If the word "Differently" means you do so consciously, then NO! But every good ref knows you do everything possible to prepare to referee a match between two sides by gathering info regarding competative history, likelihood of occurrence for rough play/retaliation, what currently is their team make-up etc.etc.......You have to be diligent to the task even before you pull up your socks for championship matches! Fouls are fouls, and any advantage for an attacking team is always considered, and the means to apply advantage is at the refs discretion, so I don't buy into the whole "flow" of the game argument. Let's not for one minute forget that "Commentators" are there to enhance the viewers enjoyment and understanding with their experience and insight, and that it serves the commentators future well to be somewhat flamboyant or controversial......Those are the last people referees concern themselves with! Bottom line is, Referees know this one thing going into high profile games, "Half the players & fans are going to say you're great, and the other half will say you suck" Unless there is a draw...then all bets are off.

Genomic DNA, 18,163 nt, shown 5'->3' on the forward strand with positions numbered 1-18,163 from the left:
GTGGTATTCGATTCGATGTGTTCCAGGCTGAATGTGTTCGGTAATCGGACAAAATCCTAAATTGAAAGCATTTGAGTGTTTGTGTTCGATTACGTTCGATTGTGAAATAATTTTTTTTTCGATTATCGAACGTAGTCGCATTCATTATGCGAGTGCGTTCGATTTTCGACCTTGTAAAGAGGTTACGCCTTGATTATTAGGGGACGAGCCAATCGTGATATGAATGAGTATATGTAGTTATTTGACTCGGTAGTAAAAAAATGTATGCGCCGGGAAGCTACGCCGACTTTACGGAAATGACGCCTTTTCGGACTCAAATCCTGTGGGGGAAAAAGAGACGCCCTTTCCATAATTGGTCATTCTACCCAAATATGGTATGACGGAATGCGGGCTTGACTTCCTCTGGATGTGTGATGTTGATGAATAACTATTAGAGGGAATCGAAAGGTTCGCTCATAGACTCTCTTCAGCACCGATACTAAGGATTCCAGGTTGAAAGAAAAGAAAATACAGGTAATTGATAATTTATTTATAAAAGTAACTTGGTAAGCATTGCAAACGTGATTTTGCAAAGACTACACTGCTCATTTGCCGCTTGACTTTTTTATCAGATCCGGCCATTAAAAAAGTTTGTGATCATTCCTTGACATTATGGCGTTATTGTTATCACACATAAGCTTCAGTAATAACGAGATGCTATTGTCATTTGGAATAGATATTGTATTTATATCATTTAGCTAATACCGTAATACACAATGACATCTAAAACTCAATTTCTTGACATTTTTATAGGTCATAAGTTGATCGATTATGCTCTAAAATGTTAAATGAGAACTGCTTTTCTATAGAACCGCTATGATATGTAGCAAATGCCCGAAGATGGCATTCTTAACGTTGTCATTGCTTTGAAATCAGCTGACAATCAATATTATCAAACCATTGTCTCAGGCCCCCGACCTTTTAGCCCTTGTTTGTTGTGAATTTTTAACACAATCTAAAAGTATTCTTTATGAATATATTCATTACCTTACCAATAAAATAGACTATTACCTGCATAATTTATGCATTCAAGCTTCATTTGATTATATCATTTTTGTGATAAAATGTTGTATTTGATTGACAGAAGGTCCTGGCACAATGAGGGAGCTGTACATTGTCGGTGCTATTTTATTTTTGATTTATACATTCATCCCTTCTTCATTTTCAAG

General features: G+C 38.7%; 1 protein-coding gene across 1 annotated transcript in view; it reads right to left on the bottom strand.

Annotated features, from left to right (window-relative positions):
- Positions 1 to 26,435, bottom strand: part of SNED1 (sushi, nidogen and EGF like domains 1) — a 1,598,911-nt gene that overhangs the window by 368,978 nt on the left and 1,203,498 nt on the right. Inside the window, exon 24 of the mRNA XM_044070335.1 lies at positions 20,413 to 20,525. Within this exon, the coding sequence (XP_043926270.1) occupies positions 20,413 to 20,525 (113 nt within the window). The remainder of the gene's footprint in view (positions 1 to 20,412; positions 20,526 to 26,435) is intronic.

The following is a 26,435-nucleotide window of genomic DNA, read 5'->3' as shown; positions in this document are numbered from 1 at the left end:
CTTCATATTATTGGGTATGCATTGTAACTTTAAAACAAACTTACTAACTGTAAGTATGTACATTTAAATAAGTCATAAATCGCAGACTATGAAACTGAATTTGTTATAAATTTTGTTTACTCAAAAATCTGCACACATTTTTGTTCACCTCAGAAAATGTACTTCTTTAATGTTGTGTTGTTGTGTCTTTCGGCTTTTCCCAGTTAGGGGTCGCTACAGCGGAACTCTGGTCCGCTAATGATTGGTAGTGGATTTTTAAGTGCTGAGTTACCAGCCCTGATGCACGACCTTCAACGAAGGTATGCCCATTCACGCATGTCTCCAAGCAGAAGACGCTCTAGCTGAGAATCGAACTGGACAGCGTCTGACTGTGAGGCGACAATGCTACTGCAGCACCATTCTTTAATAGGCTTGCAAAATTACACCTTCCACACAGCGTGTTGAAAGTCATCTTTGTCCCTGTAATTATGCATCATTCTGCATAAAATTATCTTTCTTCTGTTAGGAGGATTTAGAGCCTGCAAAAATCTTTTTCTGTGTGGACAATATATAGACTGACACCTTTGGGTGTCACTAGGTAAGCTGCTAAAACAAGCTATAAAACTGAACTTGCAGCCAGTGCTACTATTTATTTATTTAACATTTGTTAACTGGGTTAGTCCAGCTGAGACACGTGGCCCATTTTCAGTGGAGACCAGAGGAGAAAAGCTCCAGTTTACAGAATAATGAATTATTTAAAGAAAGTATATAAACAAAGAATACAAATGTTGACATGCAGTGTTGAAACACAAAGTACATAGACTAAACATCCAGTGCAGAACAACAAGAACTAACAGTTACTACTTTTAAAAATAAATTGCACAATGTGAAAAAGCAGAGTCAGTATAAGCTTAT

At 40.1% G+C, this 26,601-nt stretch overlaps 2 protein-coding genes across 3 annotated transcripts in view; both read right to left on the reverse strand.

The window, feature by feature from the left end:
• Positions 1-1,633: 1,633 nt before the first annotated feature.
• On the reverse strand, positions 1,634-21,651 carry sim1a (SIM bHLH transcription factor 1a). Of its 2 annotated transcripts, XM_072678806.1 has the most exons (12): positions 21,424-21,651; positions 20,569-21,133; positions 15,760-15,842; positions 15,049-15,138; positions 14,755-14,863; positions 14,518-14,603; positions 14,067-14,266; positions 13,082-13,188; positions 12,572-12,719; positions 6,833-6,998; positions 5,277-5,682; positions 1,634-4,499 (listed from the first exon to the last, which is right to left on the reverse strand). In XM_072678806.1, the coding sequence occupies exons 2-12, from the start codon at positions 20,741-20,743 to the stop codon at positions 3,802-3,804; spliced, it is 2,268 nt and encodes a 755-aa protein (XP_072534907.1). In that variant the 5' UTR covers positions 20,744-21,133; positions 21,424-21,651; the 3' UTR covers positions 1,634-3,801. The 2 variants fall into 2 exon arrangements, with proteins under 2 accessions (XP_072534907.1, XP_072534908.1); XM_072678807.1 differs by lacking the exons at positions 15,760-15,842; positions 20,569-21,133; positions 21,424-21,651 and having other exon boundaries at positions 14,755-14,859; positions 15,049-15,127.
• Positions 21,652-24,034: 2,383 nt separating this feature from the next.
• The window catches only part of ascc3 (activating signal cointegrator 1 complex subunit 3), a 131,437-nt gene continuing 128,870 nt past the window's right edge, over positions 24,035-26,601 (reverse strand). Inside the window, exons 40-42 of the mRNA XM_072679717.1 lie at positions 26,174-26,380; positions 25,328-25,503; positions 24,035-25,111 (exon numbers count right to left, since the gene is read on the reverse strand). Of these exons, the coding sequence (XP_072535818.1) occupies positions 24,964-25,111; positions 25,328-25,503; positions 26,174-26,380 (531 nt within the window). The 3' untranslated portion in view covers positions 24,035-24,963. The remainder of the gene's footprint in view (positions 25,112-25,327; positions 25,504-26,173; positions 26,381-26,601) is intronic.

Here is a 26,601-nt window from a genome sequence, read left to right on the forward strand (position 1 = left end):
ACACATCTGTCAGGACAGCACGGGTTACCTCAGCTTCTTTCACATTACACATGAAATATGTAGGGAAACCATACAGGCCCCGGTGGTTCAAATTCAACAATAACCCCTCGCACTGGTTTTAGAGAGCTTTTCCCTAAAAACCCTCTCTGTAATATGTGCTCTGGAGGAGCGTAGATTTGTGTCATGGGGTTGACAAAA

5. Kent James, November 20, 2012 at 8:55 p.m.

    This column is on the mark with the exception that Chris Sapien points out in that for a championship game, the referee crew would certainly be more aware of the history of the teams and the tendencies of the players (which opens up an whole new can of worms), more so than in an U-12 league game. But the general thrust; that all games are important and referees should do their best, and that special allowances should not be made (hesitating to eject a star player because of a sending off offense, e.g.) because it is a championship game is correct. Although I don't watch a lot of hockey, I've heard many analysts speak of "playoff hockey" where the referees call fewer penalties so that "the players can decide the game", and some people seem to suggest the same should hold true in soccer. I disagree. Referees should be as consistent as possible. While no one wants to have a referee try to grab the limelight by calling a lot of unnecessary fouls, swallowing the whistle to allow the game "to flow" can have the opposite effect as players realize what they can get away with, and the game degenerates into a thugfest. If the players want to play, but all means, the referee should let them. But if players are trying to gain an advantage by violating the rules, it's the refs job to enforce them, so that the players who want to play are able to do so.